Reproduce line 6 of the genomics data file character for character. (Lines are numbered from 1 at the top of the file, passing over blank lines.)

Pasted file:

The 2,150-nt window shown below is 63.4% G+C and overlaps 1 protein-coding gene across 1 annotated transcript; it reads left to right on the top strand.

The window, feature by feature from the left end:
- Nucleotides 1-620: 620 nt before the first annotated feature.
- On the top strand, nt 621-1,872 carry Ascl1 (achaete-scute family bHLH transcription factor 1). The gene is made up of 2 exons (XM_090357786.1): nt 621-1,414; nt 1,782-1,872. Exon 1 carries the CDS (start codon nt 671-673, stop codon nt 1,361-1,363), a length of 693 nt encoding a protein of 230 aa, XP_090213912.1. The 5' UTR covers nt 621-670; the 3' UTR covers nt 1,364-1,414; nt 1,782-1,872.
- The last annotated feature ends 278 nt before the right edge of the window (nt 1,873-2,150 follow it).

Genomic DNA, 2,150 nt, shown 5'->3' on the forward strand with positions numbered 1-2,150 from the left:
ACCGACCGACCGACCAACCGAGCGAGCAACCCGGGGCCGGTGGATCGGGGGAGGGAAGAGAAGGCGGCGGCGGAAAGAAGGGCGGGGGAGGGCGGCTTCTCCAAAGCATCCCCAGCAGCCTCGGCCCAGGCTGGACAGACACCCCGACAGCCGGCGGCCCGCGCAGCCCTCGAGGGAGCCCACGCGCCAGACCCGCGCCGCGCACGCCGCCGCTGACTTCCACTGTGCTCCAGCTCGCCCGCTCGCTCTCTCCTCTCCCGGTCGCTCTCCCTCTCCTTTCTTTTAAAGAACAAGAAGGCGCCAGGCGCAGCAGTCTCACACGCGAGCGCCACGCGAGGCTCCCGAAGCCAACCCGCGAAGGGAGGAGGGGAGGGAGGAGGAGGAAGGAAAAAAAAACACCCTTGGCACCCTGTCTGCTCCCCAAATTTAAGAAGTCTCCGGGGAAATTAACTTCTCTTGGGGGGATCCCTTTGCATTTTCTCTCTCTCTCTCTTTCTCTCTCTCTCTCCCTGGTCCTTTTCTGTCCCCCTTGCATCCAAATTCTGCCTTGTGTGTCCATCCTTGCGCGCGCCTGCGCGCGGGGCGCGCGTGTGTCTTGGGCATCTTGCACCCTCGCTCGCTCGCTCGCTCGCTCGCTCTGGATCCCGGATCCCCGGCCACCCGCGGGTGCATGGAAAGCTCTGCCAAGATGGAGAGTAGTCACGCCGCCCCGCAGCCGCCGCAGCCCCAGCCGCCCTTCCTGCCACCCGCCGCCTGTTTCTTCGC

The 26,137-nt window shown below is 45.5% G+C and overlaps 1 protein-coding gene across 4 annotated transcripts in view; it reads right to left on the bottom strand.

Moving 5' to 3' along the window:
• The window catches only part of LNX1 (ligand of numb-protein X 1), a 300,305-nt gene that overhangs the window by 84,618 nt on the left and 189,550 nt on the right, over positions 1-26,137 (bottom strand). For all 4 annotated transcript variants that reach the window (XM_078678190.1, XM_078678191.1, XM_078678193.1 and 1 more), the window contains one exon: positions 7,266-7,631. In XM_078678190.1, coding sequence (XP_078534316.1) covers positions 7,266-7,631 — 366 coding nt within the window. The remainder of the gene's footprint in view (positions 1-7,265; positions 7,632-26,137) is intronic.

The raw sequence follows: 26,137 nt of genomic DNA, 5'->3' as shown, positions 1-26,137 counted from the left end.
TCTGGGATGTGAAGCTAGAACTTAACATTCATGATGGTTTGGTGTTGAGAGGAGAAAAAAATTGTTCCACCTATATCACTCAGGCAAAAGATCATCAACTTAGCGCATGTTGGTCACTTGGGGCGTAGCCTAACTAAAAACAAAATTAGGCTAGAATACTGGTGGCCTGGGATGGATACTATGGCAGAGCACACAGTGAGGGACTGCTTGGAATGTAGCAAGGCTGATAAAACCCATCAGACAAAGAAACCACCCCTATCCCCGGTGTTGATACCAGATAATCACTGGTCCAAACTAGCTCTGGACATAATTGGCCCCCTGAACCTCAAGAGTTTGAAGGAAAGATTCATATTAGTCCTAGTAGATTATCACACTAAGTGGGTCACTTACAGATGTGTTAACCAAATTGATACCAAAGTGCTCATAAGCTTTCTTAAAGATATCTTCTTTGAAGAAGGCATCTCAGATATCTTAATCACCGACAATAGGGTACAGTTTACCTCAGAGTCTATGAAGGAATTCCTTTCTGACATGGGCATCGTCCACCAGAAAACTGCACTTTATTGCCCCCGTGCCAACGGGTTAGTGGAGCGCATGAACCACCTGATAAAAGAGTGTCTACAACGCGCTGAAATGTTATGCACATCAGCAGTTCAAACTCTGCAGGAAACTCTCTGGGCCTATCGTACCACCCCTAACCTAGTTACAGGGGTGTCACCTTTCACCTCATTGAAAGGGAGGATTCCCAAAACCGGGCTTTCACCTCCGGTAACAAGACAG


Genomic DNA, 2,150 nt, shown 5'->3' on the forward strand with positions numbered 1-2,150 from the left: